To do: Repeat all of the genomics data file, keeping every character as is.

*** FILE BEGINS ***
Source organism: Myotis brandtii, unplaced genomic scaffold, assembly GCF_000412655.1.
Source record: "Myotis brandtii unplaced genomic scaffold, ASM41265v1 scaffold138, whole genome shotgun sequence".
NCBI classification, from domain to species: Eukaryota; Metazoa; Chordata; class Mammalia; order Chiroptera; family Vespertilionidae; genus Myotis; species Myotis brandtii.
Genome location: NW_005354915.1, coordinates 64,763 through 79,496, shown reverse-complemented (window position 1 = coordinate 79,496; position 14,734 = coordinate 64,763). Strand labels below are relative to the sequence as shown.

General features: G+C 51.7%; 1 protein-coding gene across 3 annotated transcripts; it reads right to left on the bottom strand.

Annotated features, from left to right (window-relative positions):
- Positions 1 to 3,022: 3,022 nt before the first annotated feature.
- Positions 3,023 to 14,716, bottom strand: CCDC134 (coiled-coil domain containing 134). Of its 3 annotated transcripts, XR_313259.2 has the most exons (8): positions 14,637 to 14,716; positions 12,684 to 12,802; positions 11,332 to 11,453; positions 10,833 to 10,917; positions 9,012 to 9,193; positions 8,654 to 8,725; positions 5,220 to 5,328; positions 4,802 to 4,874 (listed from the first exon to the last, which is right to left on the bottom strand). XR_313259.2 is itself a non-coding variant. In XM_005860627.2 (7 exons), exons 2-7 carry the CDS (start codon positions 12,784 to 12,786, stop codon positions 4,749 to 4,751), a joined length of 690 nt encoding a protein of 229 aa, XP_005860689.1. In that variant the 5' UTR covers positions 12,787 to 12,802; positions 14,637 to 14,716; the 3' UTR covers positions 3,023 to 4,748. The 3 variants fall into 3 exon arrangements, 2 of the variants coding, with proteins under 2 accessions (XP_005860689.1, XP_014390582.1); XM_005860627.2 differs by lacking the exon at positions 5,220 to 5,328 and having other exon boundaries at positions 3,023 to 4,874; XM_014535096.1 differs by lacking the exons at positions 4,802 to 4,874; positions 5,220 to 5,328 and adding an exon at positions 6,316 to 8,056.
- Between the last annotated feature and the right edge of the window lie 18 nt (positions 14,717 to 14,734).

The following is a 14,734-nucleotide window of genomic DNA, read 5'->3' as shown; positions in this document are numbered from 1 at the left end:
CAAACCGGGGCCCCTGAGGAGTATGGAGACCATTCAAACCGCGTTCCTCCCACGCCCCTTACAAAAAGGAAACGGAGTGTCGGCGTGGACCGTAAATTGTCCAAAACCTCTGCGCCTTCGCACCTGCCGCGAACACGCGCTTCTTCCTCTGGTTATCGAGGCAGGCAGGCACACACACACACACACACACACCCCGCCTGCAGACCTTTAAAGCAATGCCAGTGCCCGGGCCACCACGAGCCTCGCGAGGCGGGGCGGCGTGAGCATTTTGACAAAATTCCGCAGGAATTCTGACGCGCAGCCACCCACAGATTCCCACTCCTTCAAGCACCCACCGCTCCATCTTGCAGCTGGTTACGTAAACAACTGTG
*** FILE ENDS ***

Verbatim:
Source organism: Myotis brandtii, unplaced genomic scaffold, assembly GCF_000412655.1.
Source record: "Myotis brandtii unplaced genomic scaffold, ASM41265v1 scaffold138, whole genome shotgun sequence".
NCBI classification, from domain to species: Eukaryota; Metazoa; Chordata; class Mammalia; order Chiroptera; family Vespertilionidae; genus Myotis; species Myotis brandtii.
Genome location: NW_005354915.1, coordinates 64,763 through 79,496, shown reverse-complemented (window position 1 = coordinate 79,496; position 14,734 = coordinate 64,763). Strand labels below are relative to the sequence as shown.

General features: G+C 51.7%; 1 protein-coding gene across 3 annotated transcripts; it reads right to left on the bottom strand.

Annotated features, from left to right (window-relative positions):
- Positions 1 to 3,022: 3,022 nt before the first annotated feature.
- Positions 3,023 to 14,716, bottom strand: CCDC134 (coiled-coil domain containing 134). Of its 3 annotated transcripts, XR_313259.2 has the most exons (8): positions 14,637 to 14,716; positions 12,684 to 12,802; positions 11,332 to 11,453; positions 10,833 to 10,917; positions 9,012 to 9,193; positions 8,654 to 8,725; positions 5,220 to 5,328; positions 4,802 to 4,874 (listed from the first exon to the last, which is right to left on the bottom strand). XR_313259.2 is itself a non-coding variant. In XM_005860627.2 (7 exons), exons 2-7 carry the CDS (start codon positions 12,784 to 12,786, stop codon positions 4,749 to 4,751), a joined length of 690 nt encoding a protein of 229 aa, XP_005860689.1. In that variant the 5' UTR covers positions 12,787 to 12,802; positions 14,637 to 14,716; the 3' UTR covers positions 3,023 to 4,748. The 3 variants fall into 3 exon arrangements, 2 of the variants coding, with proteins under 2 accessions (XP_005860689.1, XP_014390582.1); XM_005860627.2 differs by lacking the exon at positions 5,220 to 5,328 and having other exon boundaries at positions 3,023 to 4,874; XM_014535096.1 differs by lacking the exons at positions 4,802 to 4,874; positions 5,220 to 5,328 and adding an exon at positions 6,316 to 8,056.
- Between the last annotated feature and the right edge of the window lie 18 nt (positions 14,717 to 14,734).

The following is a 14,734-nucleotide window of genomic DNA, read 5'->3' as shown; positions in this document are numbered from 1 at the left end:
CAAACCGGGGCCCCTGAGGAGTATGGAGACCATTCAAACCGCGTTCCTCCCACGCCCCTTACAAAAAGGAAACGGAGTGTCGGCGTGGACCGTAAATTGTCCAAAACCTCTGCGCCTTCGCACCTGCCGCGAACACGCGCTTCTTCCTCTGGTTATCGAGGCAGGCAGGCACACACACACACACACACACACCCCGCCTGCAGACCTTTAAAGCAATGCCAGTGCCCGGGCCACCACGAGCCTCGCGAGGCGGGGCGGCGTGAGCATTTTGACAAAATTCCGCAGGAATTCTGACGCGCAGCCACCCACAGATTCCCACTCCTTCAAGCACCCACCGCTCCATCTTGCAGCTGGTTACGTAAACAACTGTG